The United States has long been a nation that rests on its title as a democratic republic, with democracy sitting at the centre of all its politics. The political system relies on three primary ideals of American democracy: liberty, equality and self-government. The premise of representative democracy embodies these ideals, aiming to equally represent all citizens through the political process. However, the representativeness American democracy claims to support frequently comes into conflict with reality that many people are not fairly represented in presidential elections, which is perfectly illustrated by the case of the Iowa caucus.
President Trump’s criticisms of the 2020 presidential election have introduced a new perspective on the debate of democracy in America. The position of Republicans who backed Trump on election integrity took a complete u-turn, from supporting the electoral system in 2016, to calling fact-checked results a hoax and calling for recounts in 2020. This reversal within the Republican party created by the results of the recent election has caused many Republicans to question the electoral process, including voices from both sides of the ideological spectrum. After the storming of the Capitol building in Washington D.C. on the 6th January 2021, these voices only rose, demanding to know how one man had managed to make such chaos of the well-oiled system. These discussions and the involvement of worldwide news in reporting the insurrection and its consequences for democracy catalysed action at state level against the electoral system. Aiming to tackle undemocratic processes from the bottom up, the caucus process still used in some states is the first victim of change.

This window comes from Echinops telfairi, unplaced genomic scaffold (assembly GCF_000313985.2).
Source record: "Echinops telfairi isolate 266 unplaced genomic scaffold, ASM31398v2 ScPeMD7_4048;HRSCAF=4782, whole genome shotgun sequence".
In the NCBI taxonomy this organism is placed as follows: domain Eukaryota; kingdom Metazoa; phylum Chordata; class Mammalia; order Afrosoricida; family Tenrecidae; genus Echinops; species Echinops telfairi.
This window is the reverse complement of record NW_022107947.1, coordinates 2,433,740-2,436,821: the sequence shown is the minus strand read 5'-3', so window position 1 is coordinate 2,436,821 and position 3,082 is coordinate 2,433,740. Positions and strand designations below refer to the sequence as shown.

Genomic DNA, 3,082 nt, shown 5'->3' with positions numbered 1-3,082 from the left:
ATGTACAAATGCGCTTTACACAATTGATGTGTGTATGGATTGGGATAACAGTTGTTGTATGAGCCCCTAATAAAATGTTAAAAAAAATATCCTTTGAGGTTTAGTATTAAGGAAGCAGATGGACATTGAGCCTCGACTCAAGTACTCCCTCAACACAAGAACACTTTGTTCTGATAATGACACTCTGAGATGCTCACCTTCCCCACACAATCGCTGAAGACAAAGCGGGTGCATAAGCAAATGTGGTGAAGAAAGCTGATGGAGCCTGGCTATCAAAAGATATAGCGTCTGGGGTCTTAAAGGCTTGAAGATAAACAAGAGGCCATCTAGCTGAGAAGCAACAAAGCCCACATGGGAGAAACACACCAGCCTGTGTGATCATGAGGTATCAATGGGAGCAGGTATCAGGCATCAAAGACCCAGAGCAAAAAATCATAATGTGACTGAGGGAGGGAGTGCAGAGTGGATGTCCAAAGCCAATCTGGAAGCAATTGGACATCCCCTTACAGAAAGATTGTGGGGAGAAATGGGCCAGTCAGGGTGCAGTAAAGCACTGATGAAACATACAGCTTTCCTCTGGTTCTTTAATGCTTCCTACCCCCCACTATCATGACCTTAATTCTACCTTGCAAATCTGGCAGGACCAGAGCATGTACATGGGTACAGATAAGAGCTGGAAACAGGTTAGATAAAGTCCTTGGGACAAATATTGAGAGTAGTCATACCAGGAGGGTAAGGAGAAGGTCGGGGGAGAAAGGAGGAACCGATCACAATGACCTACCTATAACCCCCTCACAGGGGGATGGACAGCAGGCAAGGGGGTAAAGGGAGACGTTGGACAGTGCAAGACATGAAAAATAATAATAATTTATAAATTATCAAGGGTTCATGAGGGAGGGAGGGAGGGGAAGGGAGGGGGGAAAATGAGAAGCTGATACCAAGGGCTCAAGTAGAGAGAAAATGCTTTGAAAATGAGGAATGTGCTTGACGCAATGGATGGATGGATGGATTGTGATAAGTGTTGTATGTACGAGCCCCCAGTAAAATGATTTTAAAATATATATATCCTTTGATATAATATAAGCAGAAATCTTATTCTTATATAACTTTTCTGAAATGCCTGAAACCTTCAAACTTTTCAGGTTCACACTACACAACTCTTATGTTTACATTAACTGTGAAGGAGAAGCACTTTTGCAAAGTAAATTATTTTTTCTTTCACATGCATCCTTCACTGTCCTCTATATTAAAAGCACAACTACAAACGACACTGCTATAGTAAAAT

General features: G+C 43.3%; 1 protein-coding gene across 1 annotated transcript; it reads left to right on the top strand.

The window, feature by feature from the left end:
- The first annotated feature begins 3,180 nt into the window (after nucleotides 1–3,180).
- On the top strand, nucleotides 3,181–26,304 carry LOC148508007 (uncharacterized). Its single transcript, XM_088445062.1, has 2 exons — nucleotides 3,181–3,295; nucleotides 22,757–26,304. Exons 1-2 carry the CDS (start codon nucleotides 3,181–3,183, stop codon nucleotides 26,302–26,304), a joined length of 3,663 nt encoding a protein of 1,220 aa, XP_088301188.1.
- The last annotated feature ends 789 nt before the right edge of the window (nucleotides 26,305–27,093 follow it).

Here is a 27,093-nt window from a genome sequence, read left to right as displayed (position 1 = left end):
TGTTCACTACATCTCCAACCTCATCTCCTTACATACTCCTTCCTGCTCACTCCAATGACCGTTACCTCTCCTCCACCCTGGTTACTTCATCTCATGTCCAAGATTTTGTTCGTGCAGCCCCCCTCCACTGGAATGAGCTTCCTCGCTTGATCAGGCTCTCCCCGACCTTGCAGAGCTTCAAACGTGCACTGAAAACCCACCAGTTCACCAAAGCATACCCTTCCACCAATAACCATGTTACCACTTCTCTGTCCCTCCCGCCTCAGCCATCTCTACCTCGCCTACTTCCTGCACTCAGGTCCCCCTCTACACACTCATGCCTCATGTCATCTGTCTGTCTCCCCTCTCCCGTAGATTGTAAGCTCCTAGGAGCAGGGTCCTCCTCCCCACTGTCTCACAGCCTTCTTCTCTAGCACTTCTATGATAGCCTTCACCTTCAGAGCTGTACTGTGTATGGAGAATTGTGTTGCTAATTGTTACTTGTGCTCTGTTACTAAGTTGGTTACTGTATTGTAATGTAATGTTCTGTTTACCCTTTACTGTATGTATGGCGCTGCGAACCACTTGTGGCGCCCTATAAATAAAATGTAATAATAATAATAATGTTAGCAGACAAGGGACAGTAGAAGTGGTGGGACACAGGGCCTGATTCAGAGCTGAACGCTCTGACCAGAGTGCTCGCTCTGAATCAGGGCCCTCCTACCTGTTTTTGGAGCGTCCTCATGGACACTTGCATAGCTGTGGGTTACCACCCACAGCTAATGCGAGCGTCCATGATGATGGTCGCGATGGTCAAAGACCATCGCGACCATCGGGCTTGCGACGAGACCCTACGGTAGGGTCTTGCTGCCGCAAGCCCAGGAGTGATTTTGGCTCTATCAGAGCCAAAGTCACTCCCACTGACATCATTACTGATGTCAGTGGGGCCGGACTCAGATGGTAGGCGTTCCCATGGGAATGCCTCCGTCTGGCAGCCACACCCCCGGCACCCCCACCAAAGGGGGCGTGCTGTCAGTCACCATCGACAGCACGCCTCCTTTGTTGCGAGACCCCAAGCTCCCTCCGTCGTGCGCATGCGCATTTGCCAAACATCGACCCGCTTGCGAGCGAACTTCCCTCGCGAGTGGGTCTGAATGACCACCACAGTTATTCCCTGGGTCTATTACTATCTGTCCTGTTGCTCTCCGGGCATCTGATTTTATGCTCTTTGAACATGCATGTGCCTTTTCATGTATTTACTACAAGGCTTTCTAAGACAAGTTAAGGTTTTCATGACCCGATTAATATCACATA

Following Nevada’s introduction of a bill proposing a shift in its nomination system from a caucus to a primary election, Iowa, which still uses the caucus system, quickly became a focal point of conversation in United States politics. As the state with both the first primary election in the nation and one of only four states that nominate presidential candidates via a caucus, Iowa is a breeding ground for innovative debates on representation and the democratic (or otherwise) nature of U.S. politics. The debate brought about by the new legislation in Nevada pushed Iowa to the forefront of discussion for those questioning the democratic nature of the country. The mayhem of the 2020 primary election brought Iowa’s caucus system under fire, as it ended in disarray and faced criticism for not being representative following multiple delays in vote reporting.
The question of representation is perhaps the most important point of discussion in contemporary politics, especially when we consider the scope of diversity throughout the United States. The position of Iowa is strangely unique; the state elects its Presidential nominees by a caucus rather than a primary election. A caucus essentially takes the form of a meeting of party members and supporters and electing candidates by discussion. Caucuses seem to defeat the purpose of representation; Iowa is not a state representative of the country’s ethnic diversity, with Former Senate Majority Leader Harry Reid stating, “they’re not representative of what 90 percent of the country’s all about.” In fact, Iowa is 90% white, compared to the U.S. as a whole, which is 61% white.